The Himalayas could be called the “Land of Festivals,” because there’s a reason to celebrate almost every week of the year in Nepal, Ladakh and Tibet. Although you can take your pick of the seasons, some of the best festival viewing is in summer when the skies are blue, and the weather is gorgeous. Here are my picks for some of the best summer festivals in the Himalayas.
Mustang: The Forbidden Kingdom
This remote region of northern Nepal borders on Tibet in the north, and most–but not all–of the festivals reflect the Tibetan Buddhist culture.
May 12-14, 2018
This three-day celebration is a kind of “Spring Break” for Buddhists. The festivities mark the end of the dry season and the time for spring renewal. Like most Nepali festivals, however, the true reason for celebration is a religious one. In fact, the name Teeji derives from the words “Prayer for World Peace,” and the festival is dedicated to Guru Rimpoche in hopes of bringing peace and prosperity to the valley and its people.
Since the 17th century, brightly costumed monks have performed sacred dances to rid Mustang of negative influences and bring benefit to all beings. Elaborate, ritualistic dancing to the sounds of long horns, pounding hand drums and clanging cymbals take place in the courtyard of the old Mustang Royal Palace in Lo Manthang. To witness it beneath the awe-inspiring peaks of the Himalayas is an experience that will make you pinch yourself to prove you’re not living a dream.
Yartung Horse Festival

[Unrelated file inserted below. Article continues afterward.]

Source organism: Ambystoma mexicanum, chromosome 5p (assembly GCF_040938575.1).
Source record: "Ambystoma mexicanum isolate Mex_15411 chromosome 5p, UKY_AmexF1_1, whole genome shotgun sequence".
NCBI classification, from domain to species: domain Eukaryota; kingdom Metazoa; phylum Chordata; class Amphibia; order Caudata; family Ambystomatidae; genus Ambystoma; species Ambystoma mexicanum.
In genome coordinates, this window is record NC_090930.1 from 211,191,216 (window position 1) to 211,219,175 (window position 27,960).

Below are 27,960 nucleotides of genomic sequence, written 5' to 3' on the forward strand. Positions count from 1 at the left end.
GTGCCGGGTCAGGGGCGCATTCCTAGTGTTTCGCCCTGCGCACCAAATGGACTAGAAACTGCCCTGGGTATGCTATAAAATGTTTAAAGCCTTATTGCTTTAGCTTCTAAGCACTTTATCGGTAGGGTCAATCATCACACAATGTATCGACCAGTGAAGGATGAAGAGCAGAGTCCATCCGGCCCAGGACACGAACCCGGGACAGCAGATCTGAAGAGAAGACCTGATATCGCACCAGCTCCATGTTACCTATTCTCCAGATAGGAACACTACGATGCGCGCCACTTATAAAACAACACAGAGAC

August 16-18, 2018
Horses may be giving way to cars and motorbikes in Upper Mustang, but the Yartung Horse Festival has only become stronger. Recently, the boisterous festival that was once was only celebrated within the walled city of Lo Manthang has extended to smaller villages, involving more locals and becoming a tourist attraction for adventurous travelers.
The king of Mustang opens the three-day festivities to celebrate summer’s end and mark the completion of the growing season. The main attractions of Mustang’s version of the Kentucky Derby are the horse racing and breath-taking riding competitions between daring locals. But there’s so much more: After all, what would a Himalayan festival be without parades, archery, acrobats, eating, drinking, singing, dancing and, of course, offerings to Buddha!
This “land of high passes” in north India is called “Little Tibet” and is actually western Tibet, as well as the summer home of the Dalai Lama, and the site of several Buddhist festivals.
June 23 and 24, 2018
Hemis Monastery is home to this two-day birthday party for Guru Rimpoche (also called Guru Padmasambhava), founder of Tantric Buddhism in Tibet. The monastery is richly decorated each year, but every 12 years, in the Tibetan Year of the Monkey, the embellishments become especially elaborate as monks unfurl the four-story tall, bejeweled thangka painting of the Guru.
The local people decorate themselves, too. Lamas and monks don their most colorful garb for dancing around the monastery flag pole, and the local people come wearing their most treasured traditional clothing. Handicrafts are brought to exhibit and sell, and there’s plenty of chang—a kind of barley wine—drinking to enhance dancing and decrease inhibitions.